At this point, I would like to add that it is not that all men are averse to periods, or discussing them. Out of curiosity, empathy or desire to connect/ understand, some men are willing to engage with the topic. Recall Arunachalam Muruganantham, inventor of the low cost sanitary napkins? As he points out in his very engaging Ted Talk, it is mostly the discomfort of women, which causes men to step back from the issue. This discomfort is, of course, the product of feeding into our psyche acceptable “ladylike behavior” and the “shaming” nature of the topic since childhood. By co-opting the women into patriarchal norms (recall Gramscian hegemony), by making them believe that periods are impure and shameful, patriarchy has created a discourse where women themselves shame their bodies and its functions and perpetuate these beliefs, from mother to daughter in the name of culture.
Menstrual taboos are amongst the numerous ways in which Menstrual taboos has controlled women’s bodies. Bound feet and female genital mutilations may be seen as an extension of the same line of thought. Though some restrictions do make practical sense, for a time when sanitary pads/ tampons were not available and things would get messier, when seen in the larger rubric of practices which attempt to control female body and sexuality, the practicality aspect seems just a shoddy excuse. And mainstream religion was not too women-friendly anyway, so quoting religion here is kind of irrelevant. Then there is really no logic to keep mum about the chum, right?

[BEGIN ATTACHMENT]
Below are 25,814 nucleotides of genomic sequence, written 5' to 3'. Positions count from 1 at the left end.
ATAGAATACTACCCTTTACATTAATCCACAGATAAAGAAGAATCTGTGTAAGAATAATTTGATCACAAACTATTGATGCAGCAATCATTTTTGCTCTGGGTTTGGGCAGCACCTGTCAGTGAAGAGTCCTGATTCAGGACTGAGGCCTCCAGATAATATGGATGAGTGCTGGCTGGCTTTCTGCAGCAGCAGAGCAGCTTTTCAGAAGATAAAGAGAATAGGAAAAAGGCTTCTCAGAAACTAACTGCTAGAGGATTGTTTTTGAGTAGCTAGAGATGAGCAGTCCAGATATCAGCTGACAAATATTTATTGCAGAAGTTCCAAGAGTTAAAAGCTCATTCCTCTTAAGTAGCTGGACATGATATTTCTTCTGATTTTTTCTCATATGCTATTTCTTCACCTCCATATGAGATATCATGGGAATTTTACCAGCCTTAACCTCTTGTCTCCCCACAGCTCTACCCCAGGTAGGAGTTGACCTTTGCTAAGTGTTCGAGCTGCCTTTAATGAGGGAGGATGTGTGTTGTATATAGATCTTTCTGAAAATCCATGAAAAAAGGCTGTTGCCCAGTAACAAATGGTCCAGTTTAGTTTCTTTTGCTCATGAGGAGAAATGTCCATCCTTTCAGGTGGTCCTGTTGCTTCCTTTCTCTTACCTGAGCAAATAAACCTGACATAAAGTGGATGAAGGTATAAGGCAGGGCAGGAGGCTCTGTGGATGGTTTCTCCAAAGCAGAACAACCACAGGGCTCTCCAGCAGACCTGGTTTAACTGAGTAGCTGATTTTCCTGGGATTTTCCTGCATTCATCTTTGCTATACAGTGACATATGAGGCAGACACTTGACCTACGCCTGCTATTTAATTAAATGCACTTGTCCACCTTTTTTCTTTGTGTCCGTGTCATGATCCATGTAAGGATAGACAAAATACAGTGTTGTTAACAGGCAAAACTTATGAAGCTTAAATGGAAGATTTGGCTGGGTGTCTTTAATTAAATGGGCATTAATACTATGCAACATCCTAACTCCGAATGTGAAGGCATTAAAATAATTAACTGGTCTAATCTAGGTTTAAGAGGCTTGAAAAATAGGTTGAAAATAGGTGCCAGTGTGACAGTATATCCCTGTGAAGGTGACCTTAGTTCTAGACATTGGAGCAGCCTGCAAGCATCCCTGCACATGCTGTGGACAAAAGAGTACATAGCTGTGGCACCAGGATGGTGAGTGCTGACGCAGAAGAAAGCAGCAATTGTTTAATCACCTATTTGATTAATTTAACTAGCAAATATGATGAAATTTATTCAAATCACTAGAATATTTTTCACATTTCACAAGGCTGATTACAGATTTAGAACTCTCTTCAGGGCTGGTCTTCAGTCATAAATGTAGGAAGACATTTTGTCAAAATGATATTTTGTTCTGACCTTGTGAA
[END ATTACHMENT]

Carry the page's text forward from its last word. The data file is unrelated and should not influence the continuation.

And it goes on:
I have been brought up in a system when chumming on school days would be such a pain (girls would often be absent on day1/2), with having to keep ‘checking’ for the dreaded stain. Where I am to carry my Whisper packets from the shop wrapped in a paper bag, put them in an obscure drawer at home and not throw the wrappers in the common bins, lest people get to know it’s that time of the month. When ST advertisements on TV during family time were/ are for awkwardly staring at the TV (discomfort compounded if you have the remote). Since no one talked about tampons or STs, I remember wondering how do women’s swimming teams manage to swim year round, and none of my teen girl friends has any clue about it either (in a pre google- it era).
I, therefore, think it is high time that shame and secrecy shrouding a normal bodily function is done away with. STs and the stained pajamas are not only innovative mediums of spreading a message, they are also a metaphor for all that is constantly being hidden in open sight. At least these two campaigns have gotten us talking about one of the things we know happen, but are uncomfortable/ ashamed to talk about publically. While I may not want my bodily refuse up for display on a daily basis, the fact that once in a while, such shock therapy modules are needed to get people to talk about things which have been brushed under the carpet for too long. Also, I feel that while there is nothing shameful about menstrual blood, there is nothing too glorious about it. It just is. Period (overused pun intended). I am not for romanticizing it much (creator, womb, birth giver) but rather making it ‘invisible’ in the ubiquity of its discourse, rather than concealment.